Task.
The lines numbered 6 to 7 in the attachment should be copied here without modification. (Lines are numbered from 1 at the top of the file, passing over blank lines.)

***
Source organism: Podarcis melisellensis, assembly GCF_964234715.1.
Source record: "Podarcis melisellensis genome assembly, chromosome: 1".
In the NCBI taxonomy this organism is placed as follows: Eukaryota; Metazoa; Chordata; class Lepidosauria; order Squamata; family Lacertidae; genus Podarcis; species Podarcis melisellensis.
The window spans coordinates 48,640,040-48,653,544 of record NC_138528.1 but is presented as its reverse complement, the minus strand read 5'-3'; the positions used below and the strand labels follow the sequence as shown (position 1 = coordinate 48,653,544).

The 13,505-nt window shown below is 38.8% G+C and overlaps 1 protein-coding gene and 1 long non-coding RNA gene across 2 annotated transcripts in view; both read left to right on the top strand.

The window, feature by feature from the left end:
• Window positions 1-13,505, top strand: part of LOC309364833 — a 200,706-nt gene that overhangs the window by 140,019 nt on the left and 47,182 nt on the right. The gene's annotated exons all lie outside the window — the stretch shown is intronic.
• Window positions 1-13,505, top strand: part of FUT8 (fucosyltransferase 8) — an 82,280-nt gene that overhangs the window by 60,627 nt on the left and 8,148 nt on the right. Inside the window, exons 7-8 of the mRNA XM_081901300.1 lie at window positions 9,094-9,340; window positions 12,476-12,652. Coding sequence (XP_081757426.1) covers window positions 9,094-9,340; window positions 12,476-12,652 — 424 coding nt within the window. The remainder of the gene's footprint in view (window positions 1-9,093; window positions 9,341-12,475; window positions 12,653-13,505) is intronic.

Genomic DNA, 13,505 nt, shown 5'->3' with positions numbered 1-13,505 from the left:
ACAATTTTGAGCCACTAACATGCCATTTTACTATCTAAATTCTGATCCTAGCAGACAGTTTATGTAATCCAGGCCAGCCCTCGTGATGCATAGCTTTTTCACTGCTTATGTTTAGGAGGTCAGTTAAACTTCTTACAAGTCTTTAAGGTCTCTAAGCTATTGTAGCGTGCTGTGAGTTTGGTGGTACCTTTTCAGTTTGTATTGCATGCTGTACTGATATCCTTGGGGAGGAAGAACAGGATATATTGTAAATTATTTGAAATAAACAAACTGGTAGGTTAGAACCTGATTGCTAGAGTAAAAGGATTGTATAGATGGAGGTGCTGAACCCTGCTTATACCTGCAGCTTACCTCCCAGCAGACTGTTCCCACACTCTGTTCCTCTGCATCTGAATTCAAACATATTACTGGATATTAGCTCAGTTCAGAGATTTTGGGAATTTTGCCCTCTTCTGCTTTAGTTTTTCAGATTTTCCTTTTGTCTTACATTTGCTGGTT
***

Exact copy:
The window, feature by feature from the left end:
• Window positions 1-13,505, top strand: part of LOC309364833 — a 200,706-nt gene that overhangs the window by 140,019 nt on the left and 47,182 nt on the right. The gene's annotated exons all lie outside the window — the stretch shown is intronic.